10 mistakes men make in the gym

Be it skipping your warm up or your water break, these are the gym habits to avoid

The gym can be a wild place. From changing room etiquette to the unspoken rivalry of bench-pressers and treadmill-runners alike, everyone wants to come out on top – and be the king of the gym. But there are those who work out still trying to work out the ways of the gym – and these are some of the worst habits out there…

10 mistakes men make in the gym

Skipping your warm up

Some people do it to save time, some people do it because they think their bodies are in such peak physical condition that they simply don’t have to, but skipping your warm up is a recipe for disaster. Dedicating yourself to even a brief but effective warm up of lunges, press ups and squats will prepare your body for the workout to come – and should never be overlooked.

Not planning your workout

If you saunter into the gym without a game plan, you’re not going to do well. Wandering without purpose or goal between any machines that are free is a sure fire way to ensure you’ll waste your time – doing uneven reps, doubling up on muscle groups to work out and ending up confusing your body. Instead, make a note of exercises, sets and reps and alter these as you progress.

10 mistakes men make in the gym

Cardio before lifting

The cardinal cardio sin is getting that heart rate up too much before weight training. Of course, cardio is a key part of a work out, and half an hour or so on a running machine or rower is certain to do you good. But lay under the bar after putting your body through that, and you’ll end up being fatigued – which could lead to poor form or personal injury.

Not mixing things up

Although it’s important not to hop around the machines every time you hit the gym, sticking to the same two or three can be just as detrimental for your workout. So, rather than becoming too entrenched in your routine, figure out which machines work which muscles, and stick to working out the same muscles rather than sticking to the same machines.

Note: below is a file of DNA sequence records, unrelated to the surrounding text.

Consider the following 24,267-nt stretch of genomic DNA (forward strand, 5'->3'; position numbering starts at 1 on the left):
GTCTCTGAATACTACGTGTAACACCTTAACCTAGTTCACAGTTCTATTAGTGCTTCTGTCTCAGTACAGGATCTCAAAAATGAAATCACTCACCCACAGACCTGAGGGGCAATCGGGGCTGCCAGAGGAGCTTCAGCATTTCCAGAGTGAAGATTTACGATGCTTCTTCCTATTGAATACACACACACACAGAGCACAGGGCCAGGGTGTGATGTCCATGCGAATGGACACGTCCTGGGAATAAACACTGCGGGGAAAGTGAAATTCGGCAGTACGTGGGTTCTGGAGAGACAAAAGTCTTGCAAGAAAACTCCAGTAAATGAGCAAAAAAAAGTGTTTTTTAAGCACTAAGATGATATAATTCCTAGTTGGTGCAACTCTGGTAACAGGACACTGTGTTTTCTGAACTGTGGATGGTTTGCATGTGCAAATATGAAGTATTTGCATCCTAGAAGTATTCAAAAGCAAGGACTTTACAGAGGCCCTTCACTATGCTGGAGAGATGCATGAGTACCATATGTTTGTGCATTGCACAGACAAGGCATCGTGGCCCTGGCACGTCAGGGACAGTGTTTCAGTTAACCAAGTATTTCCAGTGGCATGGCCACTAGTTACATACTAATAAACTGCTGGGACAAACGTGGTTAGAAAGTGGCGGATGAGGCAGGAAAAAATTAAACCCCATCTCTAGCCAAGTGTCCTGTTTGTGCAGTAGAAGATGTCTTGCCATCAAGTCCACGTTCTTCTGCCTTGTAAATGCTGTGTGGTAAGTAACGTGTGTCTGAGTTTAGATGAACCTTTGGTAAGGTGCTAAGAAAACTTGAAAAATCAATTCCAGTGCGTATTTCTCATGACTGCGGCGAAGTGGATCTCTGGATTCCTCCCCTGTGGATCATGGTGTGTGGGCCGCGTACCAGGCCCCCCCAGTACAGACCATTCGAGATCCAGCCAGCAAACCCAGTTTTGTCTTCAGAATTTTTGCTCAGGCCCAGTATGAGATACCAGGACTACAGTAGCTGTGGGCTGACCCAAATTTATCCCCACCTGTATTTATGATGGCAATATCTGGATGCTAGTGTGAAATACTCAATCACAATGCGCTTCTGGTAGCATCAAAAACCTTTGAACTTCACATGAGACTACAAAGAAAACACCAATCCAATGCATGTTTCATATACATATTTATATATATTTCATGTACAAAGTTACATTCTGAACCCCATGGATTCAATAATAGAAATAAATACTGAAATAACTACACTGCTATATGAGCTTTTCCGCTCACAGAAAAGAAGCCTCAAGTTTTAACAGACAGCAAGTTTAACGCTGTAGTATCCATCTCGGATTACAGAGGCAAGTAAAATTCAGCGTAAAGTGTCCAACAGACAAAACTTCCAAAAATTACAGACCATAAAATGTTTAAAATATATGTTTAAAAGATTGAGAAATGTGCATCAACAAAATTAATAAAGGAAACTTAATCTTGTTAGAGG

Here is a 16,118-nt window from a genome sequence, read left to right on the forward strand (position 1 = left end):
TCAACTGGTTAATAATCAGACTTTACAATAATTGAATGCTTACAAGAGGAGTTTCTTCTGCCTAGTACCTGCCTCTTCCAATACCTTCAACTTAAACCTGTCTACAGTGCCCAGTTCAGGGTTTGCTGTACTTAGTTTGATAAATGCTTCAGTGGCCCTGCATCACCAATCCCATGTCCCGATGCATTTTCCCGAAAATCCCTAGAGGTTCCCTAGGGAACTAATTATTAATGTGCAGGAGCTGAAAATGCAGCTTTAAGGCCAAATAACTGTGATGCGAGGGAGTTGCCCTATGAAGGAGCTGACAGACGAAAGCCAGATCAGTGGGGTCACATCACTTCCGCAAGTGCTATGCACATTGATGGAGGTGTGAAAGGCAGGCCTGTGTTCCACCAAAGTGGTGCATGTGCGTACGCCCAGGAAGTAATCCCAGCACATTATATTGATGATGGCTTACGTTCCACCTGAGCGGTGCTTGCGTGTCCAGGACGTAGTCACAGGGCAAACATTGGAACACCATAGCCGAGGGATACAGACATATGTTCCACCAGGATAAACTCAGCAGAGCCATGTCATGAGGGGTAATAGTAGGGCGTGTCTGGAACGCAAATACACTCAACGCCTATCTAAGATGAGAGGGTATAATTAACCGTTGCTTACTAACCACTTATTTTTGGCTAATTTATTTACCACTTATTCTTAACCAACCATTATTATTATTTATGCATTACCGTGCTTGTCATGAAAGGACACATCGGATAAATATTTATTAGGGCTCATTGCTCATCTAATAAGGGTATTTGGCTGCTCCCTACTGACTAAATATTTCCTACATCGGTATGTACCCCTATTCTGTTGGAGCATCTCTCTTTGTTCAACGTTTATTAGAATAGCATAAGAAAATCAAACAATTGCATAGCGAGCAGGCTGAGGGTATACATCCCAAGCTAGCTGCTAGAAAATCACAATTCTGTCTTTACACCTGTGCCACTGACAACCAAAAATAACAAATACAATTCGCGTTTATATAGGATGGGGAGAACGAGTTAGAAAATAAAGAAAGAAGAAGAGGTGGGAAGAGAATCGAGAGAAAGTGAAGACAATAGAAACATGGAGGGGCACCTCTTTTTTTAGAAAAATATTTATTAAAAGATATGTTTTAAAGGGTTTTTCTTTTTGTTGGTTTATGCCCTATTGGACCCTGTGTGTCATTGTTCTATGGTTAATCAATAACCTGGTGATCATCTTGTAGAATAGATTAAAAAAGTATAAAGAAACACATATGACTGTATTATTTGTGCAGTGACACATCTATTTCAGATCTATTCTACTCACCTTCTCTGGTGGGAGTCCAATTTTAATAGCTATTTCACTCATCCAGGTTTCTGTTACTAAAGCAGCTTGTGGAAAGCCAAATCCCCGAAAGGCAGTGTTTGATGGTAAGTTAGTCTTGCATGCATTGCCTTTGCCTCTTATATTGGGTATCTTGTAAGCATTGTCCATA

10 mistakes men make in the gym

Neglecting to time rest periods

As important as working out is, the time you’re not lifting or crunching or pressing is just as important in building muscle. You shouldn’t be spending more than an hour in the gym, so timing your rest periods is key. That way, you can get done faster, work your muscles harder, and pare down those rest periods if you want to push yourself even harder.

Forgetting to drink water

If you forget to drink water whilst working out, your body will fatigue faster. And those of you who don’t take a water bottle – and instead use the walk to the water fountain as an excuse for a longer rest – are kidding yourselves too. Just buy a bottle, keep hydrated, and your work out will work all the better.

10 mistakes men make in the gym

Spending too much time in the gym

One of the worst things you can do in the gym is stay in the gym. You may think it makes you look like a seasoned professional, and a man seriously focused on his body, but instead it looks a little bit posey. Try to focus each visit to one part of the gym so you don’t turn each session into a parade across different floors – a habit that also wastes time.

Ignoring proper exercise form

There are those who like the look of certain machines and equipment without having any idea how to use them. As a result, you may be toting a medicine ball, but using it completely wrong – and doing your body no benefit whatsoever as a result. Do some research on what exercises are best for you, how to properly execute them and rigorously self-criticise your form.

10 mistakes men make in the gym

Doing too much, too soon

You set yourself up for failure if you set an unrealistic goal for your workout sessions. No-one’s going to end up looking like a superhero after 5 visits to the gym, so if you try to pack too much exercise into too little time you’ll end up – at best – disappointed and – at worst – in a lot of pain.

Not having an end goal

Conversely, it can also be detrimental if you fail to set yourself any goals. You’ll end up aimlessly bench pressing and rowing – which will obviously do you good – but without an end idea in your mind, it’ll be harder to measure gains and self-motivate.

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